Wouldn’t it be good to acknowledge the precedence being given to God by William and Katherine at their wedding? It’s not like God is the uninvited guest – they are getting married in his presence, so it’s his mountaintop they’re climbing to – he’s the host! In this single event, God, through Jesus, will surely be proclaimed and worshipped as the creator of the world, full of grace and truth. As well as the setting at Westminster Abbey, Jesus will be revealed in the liturgy and music, the symbolism and the vows that William and Kate will make. Among the pomp and circumstance, the two billion people who watch the wedding will also be in a position to recognise Jesus.

As Christians it is our responsibility, on the mountain top of razzmatazz that will be the Royal Wedding, to emphasise God’s role, and Jesus’ worth in it. I’m sure that since he’s preaching at the wedding Bishop Richard Chartres (Bishop of London) will make a significant nod in God’s direction. But as Jesus’ disciples shouldn’t we should also be ready to make the most of the opportunity to do the same. What we say in conversation with our friends and neighbours, could (though I hesitate to suggest it) make more difference to the faith of a nation (and the world) than what a bishop says – because our words won’t get manipulated by the media!

We might have doubts about the fuss being made about a wedding, and we don’t really know about the degree of Will and Kate’s faith and trust in God – it is not our business to. We might even have doubts about the security of our own faith or ability to witness to it. But, whatever we think of the rest of the hype, which many of us will wish to ignore, if we watch the ceremony closely, shouldn’t we look out for the positive things it says about the person of Jesus – and then talk about these, rather than simply moaning about whatever disastrous coverage the media give us, or passing comment on a dress?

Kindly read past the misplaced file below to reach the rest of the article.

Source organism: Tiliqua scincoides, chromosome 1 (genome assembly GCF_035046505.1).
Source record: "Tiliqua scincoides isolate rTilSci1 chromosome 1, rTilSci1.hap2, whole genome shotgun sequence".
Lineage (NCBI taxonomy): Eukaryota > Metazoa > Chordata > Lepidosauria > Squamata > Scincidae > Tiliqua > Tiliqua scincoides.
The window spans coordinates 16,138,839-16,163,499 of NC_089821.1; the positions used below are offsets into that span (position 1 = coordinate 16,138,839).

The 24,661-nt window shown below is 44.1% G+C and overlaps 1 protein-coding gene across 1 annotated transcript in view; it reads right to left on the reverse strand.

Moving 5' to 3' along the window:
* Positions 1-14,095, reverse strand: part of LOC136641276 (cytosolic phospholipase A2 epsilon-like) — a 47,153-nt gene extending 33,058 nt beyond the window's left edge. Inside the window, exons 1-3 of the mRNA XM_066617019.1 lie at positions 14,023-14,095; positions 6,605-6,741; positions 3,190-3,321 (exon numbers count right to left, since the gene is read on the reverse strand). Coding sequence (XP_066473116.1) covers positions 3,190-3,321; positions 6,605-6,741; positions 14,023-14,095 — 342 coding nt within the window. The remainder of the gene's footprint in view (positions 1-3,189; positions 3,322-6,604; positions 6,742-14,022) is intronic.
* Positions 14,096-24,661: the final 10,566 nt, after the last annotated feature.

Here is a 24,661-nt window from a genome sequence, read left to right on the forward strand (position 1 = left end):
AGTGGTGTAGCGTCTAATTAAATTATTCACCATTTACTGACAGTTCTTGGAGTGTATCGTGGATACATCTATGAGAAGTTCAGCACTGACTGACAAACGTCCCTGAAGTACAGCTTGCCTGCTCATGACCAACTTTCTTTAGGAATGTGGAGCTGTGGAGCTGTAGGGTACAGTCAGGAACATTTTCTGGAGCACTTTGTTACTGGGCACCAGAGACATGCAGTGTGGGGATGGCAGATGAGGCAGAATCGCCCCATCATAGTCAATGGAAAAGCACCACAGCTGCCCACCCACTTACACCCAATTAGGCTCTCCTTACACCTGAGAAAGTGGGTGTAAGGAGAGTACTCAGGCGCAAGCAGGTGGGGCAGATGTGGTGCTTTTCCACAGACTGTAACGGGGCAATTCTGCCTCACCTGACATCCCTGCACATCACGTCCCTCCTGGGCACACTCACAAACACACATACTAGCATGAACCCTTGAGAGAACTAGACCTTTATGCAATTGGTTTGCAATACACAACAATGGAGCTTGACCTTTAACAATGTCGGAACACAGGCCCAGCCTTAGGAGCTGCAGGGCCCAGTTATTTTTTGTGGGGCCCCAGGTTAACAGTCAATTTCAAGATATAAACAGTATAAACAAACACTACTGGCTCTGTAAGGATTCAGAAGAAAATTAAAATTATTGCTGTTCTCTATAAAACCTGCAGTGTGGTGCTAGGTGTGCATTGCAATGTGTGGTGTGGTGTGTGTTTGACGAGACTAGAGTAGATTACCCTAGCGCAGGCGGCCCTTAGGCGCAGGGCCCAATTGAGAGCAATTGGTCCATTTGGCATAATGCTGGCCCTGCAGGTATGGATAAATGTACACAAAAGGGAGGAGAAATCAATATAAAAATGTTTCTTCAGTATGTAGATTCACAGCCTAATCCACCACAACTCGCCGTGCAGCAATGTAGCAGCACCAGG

In this Easter Week, let us not dumb-down the resurrection of Jesus, by editing his presence out of the Royal Wedding, or ignore him by ignoring the opportunities to share the gospel that the wedding presents us with. We have been commissioned by Jesus to make real in the world the authority he already has, to make disciples of all nations, so let’s recognise it when we have the chance and give it worth wherever we see it.


One comment

  1. Having watched the wedding itself, I think that it did place God very clearly at the centre of the royal marriage, and I was particularly impressed by the fact that they had written their own prayer for the wedding that they allowed the Church of England to release for others to use http://www.churchofengland.org/prayer-worship/topical-prayers.aspx#royalprayer

    My only disappointment, was that such a thoroughly modern couple, who had obviously worked hard with their family to make it ‘their day’ with some new and contemporary twists, used the older Prayer Book wedding words, rather than Common Worship whose wording would be more accessible to others of their generation. Given the decisions I made about my own wedding 19 years ago, I suspect that it may have motivated by the desire to ‘honour ones parents’ and please others – not bad Christian virtues either!